With our species blessed with 83 worlds that orbit our home star, why would we choose to settle some and skip the rest? After all, would it not be in humanities best interest to spread our glory over every celestial moon, planet and dwarf planet?
While covering every centimeter of every orbiting sphere may sound glorious, it may not be practical (or even desired) by our future descendants. Just as the human race chooses to (mainly) live within fertile valley’s and hills over deserts and mountains, so to our children may opt to skip worlds with “too much hassle” involved in settling them.
A prime example of this would be Mercury. Although humanity may posses the capability of colonizing this sphere, its close orbit towards the Sun may make it uninhabitable, at least during the day time (thanks to solar radiation).
Even though Mercury may contain many precious metals beneath its baked crust, it will probably never boast large metropolis’s upon its surface, unless Earth decides to turn it into a planetary penal colony.
Moving outward to Venus, one could easily realize why humanity would never ever want to set foot on the planet, let alone through its thick atmosphere. The atmospheric pressure on Venus is about 90 times that of Earth, strong enough to crush a human unprotected.
Hosting sulfuric acid within its upper clouds, Venus may be more valuable as an interplanetary garbage dump than a viable colony (even for science).
Over in the Jovian system, Jupiter’s moon Io shares a similar fate to Venus. Although lacking an atmosphere, Io does house numerous volcanoes upon its surface, some of which spew hot sulfur hundreds of kilometers from its surface.
Even if scientists were able to withstand the deadly radiation that engulfs this world, they would probably not enjoy swimming in one of Io’s numerous lava lakes.
Despite the fact that Io’s lunar sister is known to harbor an abundance of water ice, Europa may only gather a mournful glance from a few scientists observing from Ganymede. Even though many scientists suspect that Europa may have oceans beneath its surface, the world is jealously guarded by its father Jupiter, who bathes its lunar daughter in deadly radiation.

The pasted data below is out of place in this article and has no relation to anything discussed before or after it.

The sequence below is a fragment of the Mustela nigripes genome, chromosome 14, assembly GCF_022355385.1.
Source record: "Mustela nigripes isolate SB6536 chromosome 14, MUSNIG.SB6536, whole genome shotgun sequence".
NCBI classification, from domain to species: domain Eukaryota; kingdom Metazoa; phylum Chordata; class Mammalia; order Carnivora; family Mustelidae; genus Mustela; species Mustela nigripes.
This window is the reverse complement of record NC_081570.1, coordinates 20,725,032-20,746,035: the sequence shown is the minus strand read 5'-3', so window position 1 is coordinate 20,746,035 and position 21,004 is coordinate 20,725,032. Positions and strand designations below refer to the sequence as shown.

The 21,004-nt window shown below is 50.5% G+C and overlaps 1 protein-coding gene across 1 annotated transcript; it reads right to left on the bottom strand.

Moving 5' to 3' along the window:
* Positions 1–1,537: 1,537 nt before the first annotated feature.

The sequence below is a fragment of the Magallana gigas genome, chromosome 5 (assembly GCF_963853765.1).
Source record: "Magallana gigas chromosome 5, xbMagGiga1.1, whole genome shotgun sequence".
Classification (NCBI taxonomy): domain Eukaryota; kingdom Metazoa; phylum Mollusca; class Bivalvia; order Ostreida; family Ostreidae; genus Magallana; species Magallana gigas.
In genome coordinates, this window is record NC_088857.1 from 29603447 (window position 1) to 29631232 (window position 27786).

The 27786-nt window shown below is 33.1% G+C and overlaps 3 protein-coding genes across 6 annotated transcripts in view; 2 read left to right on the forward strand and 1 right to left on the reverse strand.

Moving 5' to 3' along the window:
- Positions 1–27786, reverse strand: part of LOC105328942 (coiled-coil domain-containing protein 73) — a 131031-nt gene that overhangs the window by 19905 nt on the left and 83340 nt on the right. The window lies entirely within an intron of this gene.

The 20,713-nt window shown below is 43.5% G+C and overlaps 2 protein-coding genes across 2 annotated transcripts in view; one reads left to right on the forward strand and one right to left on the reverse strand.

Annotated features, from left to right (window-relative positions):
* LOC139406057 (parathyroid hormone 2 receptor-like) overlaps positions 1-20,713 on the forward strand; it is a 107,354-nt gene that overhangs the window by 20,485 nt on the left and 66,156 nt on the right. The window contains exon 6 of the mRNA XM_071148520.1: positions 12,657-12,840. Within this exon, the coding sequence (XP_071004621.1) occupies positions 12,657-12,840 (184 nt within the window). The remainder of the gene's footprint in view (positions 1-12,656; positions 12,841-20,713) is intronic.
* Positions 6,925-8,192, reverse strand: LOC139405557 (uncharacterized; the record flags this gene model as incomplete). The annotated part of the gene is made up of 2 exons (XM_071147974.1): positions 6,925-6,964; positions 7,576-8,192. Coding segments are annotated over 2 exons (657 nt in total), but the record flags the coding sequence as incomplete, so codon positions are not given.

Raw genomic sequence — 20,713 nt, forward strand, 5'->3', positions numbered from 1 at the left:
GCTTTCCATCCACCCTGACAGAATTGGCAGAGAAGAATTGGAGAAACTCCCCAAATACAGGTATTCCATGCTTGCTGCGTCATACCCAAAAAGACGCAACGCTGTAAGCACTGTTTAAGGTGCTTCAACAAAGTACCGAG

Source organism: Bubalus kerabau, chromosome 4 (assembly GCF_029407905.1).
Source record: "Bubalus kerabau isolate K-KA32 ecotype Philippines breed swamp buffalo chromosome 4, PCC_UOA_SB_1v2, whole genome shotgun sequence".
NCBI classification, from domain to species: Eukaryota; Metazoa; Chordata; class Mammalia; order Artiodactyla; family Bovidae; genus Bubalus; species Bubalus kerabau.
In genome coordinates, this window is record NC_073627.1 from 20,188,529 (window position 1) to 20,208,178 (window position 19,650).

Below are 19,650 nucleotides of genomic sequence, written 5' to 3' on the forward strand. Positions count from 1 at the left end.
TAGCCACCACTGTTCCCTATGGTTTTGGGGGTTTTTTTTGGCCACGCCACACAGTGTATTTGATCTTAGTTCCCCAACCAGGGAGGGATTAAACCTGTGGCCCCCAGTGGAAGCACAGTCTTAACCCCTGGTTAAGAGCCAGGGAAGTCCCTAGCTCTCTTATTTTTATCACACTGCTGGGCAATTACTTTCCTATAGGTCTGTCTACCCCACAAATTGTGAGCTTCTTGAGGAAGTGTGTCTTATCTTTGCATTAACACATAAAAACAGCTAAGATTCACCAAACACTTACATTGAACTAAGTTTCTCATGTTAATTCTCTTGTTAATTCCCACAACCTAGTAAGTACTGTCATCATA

While some have suggested digging a hole beneath the icy surface, doing so may only guarantee ones fate within the icy walls, as Europa has a fairly active surface, which could result in one getting crushed by its icy “tectonic plates.”
When it comes to radiation, Saturn’s ring worlds do not seem to fare any better than Europa. While the icy moons of Mimas, Enceladus, Tethys, Dione, and Rhea may find their surfaces scoured by robots (in search of water ice), these lunar bodies unfortunately orbit within Saturn’s radiation belts.
Even though engineers will probably find a way to shield themselves with artificial magnetic fields (or even create enormous planetary versions), the added cost of doing so may make living on these worlds too expensive for the “average space colonist.”
The moons of Uranus and Neptune who dance around their green and blue parents, respectively may share a similar fate to their Saturian cousins.
Although its quite possible that these moons may eventually be settled by humanity, they may find themselves harboring space pirates (to the delight of solar governments everywhere) as their distance from Earth and lack of nearby resources may make them unattractive for the masses.
Heading out towards the Kuiper belt, one wonders whether humanity will have the attention span of settling any of these frozen objects at the edge of our solar system.
Although colonizing both Pluto and Charon could provide a few engineering delights, one wonders if humanity may simply decide to ignore these historical relics as they head out to other promising star systems.